Been having problems with the old spam bots, and so this wasn’t posted when it was meant to.
So today is the Dragon Boat festival 端午节 (duan1 wu3 jie2) and it is marked by the eating of 粽子 (zong4 zi3) polished glutinous rice or better described as sticky triangular things that take forever to swallow. This festival essentailly celebrates the death of Qu Yuan, who committed suicide by drowning himself in a river. Anyway, apart from the zong zi eating, most students that I know, woke up before dawn and climbed a nearby hill to watch the sunrise. So not to miss out, my first class was spent climbing that hill, which I’m told has a bomb shelter built under it as an expansion to the natural cave complexes allready there.
As we walked along the busy road, stopping and covering our eyes from the dust every time a vehicle came past, I chatted with the students. The walk took us along this busy road, over a rather nice river, and past thousands of discarded plastic bags and packaging that are sadly all too abundant throughout China. It makes me annoyed that things are like this, the fact that nobody seems to give a monkeys. It seems the welfare of the environment is an alien thought to many, and the government appears to be obsessed with economic growth at all costs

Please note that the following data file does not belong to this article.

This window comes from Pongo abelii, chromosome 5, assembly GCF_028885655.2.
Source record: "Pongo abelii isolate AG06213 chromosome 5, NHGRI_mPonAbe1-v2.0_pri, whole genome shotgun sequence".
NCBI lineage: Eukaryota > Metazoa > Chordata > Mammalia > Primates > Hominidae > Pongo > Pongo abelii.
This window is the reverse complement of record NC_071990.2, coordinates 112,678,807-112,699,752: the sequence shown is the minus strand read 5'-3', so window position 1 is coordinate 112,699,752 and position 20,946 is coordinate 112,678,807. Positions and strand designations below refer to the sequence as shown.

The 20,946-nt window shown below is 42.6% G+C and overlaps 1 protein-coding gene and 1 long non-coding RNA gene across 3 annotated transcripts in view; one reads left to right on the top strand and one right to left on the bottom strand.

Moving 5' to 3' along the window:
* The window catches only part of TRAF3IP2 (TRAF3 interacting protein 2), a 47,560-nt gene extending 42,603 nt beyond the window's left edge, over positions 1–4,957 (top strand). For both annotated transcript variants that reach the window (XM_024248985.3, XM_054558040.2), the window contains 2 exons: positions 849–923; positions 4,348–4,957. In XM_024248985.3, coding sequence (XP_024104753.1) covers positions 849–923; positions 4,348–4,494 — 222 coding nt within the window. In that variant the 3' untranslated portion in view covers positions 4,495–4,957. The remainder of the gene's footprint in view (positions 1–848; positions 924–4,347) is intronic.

The hill itself was very sandy in colour, almost like a beach and kind of reminded me of a quarry. The trees were yet to drop their cones and the grass was patchy, punctuated with lumps of red coloured sandstone.
Atop of the hill was a large pagoda like building and a Buddist temple or maybe a monistary, i’m not sure. The walls were covered in graffitti – something very unusual in these parts – and the kind of graffitti you’d expect back home: ‘He loves …’ ‘Call 13….. for’ etc… In Changchun graffitti consists of peoples telephone numbers, as well as spraying a number there will also be a job – like plumber or plasterer or locksmith. It’s like an advert for the unemployed wishing to get work.
Here’s the rest of the photos for those that asked: